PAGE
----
Canadian Rental Service

Advance planning

By Mike Davey   

Features Shows

There’s an opportunity knocking. Time spent at the Canadian Rental Mart can be very rewarding, both for you personally and for your business.

There’s an opportunity knocking. Time spent at the Canadian Rental Mart can be very rewarding, both for you personally and for your business. It’s a great time to make new contacts, renew existing relationships and see what’s new. Go in without a plan, though, and the opportunity will be wasted.

The Canadian Rental Mart offers something for everyone in the business. There will be hundreds of items on display, from heavy-duty equipment to lightweight table covers.


Trade shows can be an overwhelming experience, even if you’ve attended dozens over the years. Having a firm plan in place means that you’re sure to see everything you came to see. You’ll leave the show secure in the knowledge that you’ve spoken with the best people to help your business. Without a plan? Forget it.

Penny O’Sullivan of ABCO Equipment & Supplies has been attending industry trade shows since 1990. Her interest is the same as that of many of those in the rental industry: a desire to see what’s new.


“Everybody has a different strategy,” says O’Sullivan. “I like to plan things out by getting a list of the vendors and then going through it to find the ones I’m most interested in. Getting to know the layout of the floor saves a lot of time in the long run.”

Simply walking in the door and wandering around has some obvious pitfalls. For one thing, the entire purpose of every single exhibitor’s booth is to attract your attention. Aisle after aisle will be filled with company reps that want to speak to you. Navigating past eye-catching displays to find what you’re really interested in can be daunting. And don’t forget the little guy in the back corner. What if he carries something that would turn out to be your most successful new line?

Planning your trade show excursion isn’t tough, but it needs to be done in advance. A couple of quiet hours spent planning is worth days of randomly wandering the show floor. Below are some great tips for making the most of your trade show experience.

Establish your goals
Know what you want going in. Your goals are going to dependent on a large number of factors. Someone who is fairly new to the industry may simply want to visit as many booths as possible, and will plan accordingly. An old hand with lots of experience will probably want to be a little more selective, and target just the exhibitors that have something new to offer.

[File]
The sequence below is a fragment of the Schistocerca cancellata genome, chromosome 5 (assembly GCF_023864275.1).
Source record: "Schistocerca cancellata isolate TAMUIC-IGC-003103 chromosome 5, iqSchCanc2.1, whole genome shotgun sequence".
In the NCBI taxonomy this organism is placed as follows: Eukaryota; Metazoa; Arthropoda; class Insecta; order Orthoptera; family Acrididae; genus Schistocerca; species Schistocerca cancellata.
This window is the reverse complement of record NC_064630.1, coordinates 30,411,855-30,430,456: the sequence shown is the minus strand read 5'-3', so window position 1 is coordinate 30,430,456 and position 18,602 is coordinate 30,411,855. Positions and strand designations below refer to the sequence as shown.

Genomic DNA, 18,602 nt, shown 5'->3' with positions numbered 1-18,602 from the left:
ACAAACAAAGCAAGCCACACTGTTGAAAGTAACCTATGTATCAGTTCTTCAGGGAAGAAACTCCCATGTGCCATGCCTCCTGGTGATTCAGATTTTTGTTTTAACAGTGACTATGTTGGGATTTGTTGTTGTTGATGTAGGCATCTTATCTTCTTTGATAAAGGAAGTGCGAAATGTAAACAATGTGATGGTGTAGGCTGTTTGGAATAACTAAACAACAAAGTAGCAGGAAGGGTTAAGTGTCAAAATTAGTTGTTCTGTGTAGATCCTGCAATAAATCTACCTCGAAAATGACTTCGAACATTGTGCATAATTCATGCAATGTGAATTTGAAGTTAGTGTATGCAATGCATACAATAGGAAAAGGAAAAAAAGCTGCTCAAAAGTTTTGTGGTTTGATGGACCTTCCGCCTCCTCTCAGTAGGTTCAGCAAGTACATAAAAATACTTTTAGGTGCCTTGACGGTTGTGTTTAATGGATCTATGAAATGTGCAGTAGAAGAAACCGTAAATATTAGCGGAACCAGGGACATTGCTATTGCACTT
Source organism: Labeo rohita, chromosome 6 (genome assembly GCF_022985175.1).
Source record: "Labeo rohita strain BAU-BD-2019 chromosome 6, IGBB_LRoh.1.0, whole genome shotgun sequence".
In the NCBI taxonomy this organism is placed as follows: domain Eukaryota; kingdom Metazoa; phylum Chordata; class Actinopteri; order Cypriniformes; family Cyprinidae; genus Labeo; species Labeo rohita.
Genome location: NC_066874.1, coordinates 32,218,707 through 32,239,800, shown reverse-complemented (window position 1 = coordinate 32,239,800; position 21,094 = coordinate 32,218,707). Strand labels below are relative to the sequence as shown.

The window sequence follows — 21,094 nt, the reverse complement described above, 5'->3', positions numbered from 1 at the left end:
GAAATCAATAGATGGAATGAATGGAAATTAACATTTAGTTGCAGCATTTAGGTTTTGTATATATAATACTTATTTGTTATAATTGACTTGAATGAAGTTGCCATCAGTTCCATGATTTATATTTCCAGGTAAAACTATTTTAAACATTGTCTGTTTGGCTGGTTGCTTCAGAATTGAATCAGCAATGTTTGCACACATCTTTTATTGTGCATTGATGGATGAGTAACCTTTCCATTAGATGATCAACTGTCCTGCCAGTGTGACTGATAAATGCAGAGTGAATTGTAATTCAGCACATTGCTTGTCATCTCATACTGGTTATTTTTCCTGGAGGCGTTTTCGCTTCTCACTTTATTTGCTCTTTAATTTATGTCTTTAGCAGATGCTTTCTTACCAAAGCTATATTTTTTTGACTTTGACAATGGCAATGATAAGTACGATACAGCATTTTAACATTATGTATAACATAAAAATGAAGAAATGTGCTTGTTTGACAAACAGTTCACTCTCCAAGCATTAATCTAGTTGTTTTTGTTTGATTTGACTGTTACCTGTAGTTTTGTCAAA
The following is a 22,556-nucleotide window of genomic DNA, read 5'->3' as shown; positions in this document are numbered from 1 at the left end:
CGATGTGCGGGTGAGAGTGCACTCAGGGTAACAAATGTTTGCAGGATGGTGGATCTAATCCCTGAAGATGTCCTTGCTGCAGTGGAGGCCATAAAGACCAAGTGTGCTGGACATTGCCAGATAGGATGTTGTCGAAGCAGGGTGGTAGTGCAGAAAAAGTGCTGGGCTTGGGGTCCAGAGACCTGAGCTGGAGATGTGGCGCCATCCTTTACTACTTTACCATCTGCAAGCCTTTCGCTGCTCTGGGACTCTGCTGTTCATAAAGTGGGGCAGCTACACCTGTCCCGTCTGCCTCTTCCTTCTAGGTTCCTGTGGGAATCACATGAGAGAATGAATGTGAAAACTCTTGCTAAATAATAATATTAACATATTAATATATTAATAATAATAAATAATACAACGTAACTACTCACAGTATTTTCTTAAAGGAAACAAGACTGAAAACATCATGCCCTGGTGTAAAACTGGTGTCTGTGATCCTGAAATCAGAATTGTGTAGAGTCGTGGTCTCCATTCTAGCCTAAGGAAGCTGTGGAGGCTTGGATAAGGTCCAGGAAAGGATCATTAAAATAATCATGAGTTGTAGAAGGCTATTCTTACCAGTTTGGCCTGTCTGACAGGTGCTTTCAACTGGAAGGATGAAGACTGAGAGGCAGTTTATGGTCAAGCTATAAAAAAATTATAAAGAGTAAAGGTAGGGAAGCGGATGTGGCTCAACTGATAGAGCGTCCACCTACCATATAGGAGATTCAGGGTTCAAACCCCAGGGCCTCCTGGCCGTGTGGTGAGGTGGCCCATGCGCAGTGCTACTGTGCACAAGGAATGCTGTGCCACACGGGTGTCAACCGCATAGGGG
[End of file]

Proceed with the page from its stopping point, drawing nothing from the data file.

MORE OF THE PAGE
The Toronto Congress Centre, home of the Canadian Rental Mart. 

The Canadian Rental Mart headquarters hotel, the DoubleTree International Plaza Hotel.

The experienced rental operator, however, may want to take some time to renew old acquaintances. This can be an extremely valuable part of the trade show experience, but it has to be handled properly. To maximize your time, the best strategy is to decide which relationships you want to renew in advance. This doesn’t mean you can’t stop for a five-minute unplanned chat, but be selective.

There’s a list of exhibitors at the Canadian Rental Mart included on page 28 of this issue. Along with the map on the same page, it makes a great starting point when it comes to planning your time.

Set a schedule and stick to it
Make sure to play to your strengths when it comes to setting your schedule. Sitting down and writing out what you’ll be doing every minute of every day sounds efficient, but if you’re the sort of person who prefers to play things by ear, you will either drive yourself nuts or simply abandon your schedule completely within the first hour. A more fluid schedule might be the best thing for you if that’s the case.

In any event, make sure your schedule fits your personality. Don’t try to make your personality fit the schedule. You’re the one designing it, so you have complete control. You can also deviate from your schedule if you want, as long as you’ve got your priorities straight.

Here are some basic guidelines that you can follow if you wish. A good way to start scheduling is to break things up into phases:

Phase 1: Walk around and see the entire show floor. This should give you a good idea of who has what. You can also schedule appointments during this time.
Phase 2: Meet with the main suppliers that you already do business with.
Phase 3: Tour the big booths to see if there’s anything you missed in Phase 1.
Phase 4: Check out some of the smaller booths. They may have something you’ll be interested in.
Phase 5: Anything else. It’s best to leave yourself an hour or two in your schedule that you can use to follow your nose. You never know what you’ll find.

Pre-emptive strikes
Exhibitors want to talk to you. After all, that’s why they are there. But sales reps have a lot of demands on their time when they’re working shows, and they may not be able to give you the attention you deserve if you just wander by. The solution is simple. Make appointments to speak with them. Ideally, you can take some time before the show to set up these appointments.